Re: hit testing and retained graphics

On Thu, Jun 30, 2011 at 9:02 PM, Charles Pritchard <> wrote:
> On 6/30/2011 10:36 AM, Benjamin Hawkes-Lewis wrote:


>> AFAICT the canvas accessibility APIs proposed would not help the
>> remote system access use-case.
>> I tried to discuss this previously:
>> If this is incorrect could someone explain *how* they would help?
> Many remote solutions (VNC-based, mostly) are being looked at for
> updates, based on the idea that they can now be accessed directly from
> the web.
> This is certainly an example that could be picked up, and tied into
> MSAA/UIA/IAccessible2 objects:
> In doing so, the package would gain a competitive advantage... On
> browsers which have mature for support ARIA, which IE9 and FF4 do
> [limited support in WebKit], the session would have an opportunity to
> load a11y information for the remote application environment, and that
> would then appear on the local environment without loss of fidelity.
> Does that get close to an explanation?  These VNC viewers already use
> a server on the remote desktop, to handle transition into WebSockets
> -- if the client (the browser supported it), patching those services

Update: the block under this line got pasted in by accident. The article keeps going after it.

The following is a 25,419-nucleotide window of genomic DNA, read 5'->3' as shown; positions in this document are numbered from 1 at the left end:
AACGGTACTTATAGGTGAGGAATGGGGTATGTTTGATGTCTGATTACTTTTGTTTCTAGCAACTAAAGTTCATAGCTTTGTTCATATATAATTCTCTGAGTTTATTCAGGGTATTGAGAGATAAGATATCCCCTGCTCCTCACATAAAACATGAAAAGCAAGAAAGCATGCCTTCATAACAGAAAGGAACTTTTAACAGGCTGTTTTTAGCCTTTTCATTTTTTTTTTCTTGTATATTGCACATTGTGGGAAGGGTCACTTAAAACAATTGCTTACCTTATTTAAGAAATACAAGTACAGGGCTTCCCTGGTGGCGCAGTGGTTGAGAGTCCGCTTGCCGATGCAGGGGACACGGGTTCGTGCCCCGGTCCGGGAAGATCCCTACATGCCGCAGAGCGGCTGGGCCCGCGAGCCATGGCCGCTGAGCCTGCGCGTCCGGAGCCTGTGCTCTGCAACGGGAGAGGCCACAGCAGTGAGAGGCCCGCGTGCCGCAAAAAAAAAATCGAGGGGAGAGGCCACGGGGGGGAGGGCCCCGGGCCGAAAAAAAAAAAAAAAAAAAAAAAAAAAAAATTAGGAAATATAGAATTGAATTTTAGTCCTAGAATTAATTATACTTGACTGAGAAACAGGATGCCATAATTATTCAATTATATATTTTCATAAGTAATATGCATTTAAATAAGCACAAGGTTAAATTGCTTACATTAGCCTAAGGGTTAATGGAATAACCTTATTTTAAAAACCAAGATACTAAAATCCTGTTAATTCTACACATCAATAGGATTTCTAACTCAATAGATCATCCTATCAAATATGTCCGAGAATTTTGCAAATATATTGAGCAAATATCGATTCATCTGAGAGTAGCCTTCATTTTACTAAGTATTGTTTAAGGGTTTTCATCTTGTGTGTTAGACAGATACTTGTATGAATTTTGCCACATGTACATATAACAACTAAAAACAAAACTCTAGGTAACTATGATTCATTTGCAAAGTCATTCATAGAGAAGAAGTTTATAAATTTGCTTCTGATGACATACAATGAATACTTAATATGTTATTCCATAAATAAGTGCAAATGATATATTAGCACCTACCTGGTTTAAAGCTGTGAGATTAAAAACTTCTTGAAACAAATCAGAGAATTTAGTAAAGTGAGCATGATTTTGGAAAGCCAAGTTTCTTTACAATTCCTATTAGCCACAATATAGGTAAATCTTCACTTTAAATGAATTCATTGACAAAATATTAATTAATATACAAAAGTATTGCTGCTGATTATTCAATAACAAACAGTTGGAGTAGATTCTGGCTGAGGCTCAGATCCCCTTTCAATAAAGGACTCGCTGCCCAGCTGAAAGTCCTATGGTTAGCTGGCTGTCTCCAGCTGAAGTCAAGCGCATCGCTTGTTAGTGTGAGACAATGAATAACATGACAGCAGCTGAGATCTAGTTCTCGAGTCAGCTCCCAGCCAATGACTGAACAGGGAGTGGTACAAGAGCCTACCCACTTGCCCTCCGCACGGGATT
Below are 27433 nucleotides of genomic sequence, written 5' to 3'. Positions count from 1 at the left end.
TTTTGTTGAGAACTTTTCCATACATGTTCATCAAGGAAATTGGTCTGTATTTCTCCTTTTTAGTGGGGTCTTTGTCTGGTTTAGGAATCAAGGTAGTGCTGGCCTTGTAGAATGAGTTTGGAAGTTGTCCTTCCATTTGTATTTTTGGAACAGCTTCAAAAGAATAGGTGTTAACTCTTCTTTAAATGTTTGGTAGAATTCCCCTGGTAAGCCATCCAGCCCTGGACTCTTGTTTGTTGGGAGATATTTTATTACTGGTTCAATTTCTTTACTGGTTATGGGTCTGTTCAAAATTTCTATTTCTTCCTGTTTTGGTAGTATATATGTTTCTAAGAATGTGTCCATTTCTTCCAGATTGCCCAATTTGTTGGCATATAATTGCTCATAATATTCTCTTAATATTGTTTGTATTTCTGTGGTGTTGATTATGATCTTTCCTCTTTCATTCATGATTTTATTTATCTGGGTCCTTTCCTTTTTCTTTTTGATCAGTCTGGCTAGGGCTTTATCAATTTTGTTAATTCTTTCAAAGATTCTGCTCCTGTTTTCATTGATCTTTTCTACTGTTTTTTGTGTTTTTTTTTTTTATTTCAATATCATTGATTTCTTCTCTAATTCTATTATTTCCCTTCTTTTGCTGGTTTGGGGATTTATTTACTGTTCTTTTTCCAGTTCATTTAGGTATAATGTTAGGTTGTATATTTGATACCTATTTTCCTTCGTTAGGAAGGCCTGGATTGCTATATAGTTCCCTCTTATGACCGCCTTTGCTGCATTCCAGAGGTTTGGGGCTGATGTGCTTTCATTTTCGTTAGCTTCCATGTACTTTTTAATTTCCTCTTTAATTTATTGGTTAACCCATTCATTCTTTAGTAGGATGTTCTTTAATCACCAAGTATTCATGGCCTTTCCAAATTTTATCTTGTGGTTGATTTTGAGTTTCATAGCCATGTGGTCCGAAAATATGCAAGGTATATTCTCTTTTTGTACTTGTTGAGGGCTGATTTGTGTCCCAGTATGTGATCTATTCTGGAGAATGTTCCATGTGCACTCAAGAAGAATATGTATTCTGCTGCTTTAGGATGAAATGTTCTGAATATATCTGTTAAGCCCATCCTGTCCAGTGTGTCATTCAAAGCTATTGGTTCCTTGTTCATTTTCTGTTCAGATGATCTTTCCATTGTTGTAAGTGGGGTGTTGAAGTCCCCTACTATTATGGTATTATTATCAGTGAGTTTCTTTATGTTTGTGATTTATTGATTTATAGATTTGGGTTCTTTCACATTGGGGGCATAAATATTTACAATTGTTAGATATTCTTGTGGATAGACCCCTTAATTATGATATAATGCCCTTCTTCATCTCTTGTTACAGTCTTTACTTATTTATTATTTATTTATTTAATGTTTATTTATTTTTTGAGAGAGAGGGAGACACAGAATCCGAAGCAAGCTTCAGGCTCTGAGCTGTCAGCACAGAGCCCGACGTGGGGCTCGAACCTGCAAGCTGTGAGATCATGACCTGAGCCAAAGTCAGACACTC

> to include a pass-thru for A11y, would benefit users.

I don't really follow your proposed solution, or how it relates to
the subtree APIs being proposed elsewhere on this list.

You mention exposing "a11y information" but as I tried to explain
in my email in January I don't think this would work at all.

But exposing "a11y information" in the case of Windows means
exposing basically every API in the system, since in practice AT has to
hack around the limitations of MSAA, e.g. using display hooks,
mirror drivers, and application-specific APIs. Simply passing through UI
Automation calls will not allow a remote JAWS instance (say) to access
common Windows applications.

Even aside from the shoddiness of Windows accessibility, to make access
system independent you'd need to translate the platform accessibility
APIs into a common API such as ARIA. Retranslation back into platform
accessibility APIs on the other end would obviously result in an
accessibility tree with differences from the tree normally presented by
the application. This would likely break custom code for particular
applications, such as Safari's VoiceOver item chooser menu, Orca's
Firefox script, or Window-Eyes's Firefox code.

How you actually transmit bytes back and forth, whether using web
sockets or something else, seems irrelevant compared to these more
fundamental problems.

Benjamin Hawkes-Lewis

Received on Thursday, 30 June 2011 21:46:03 UTC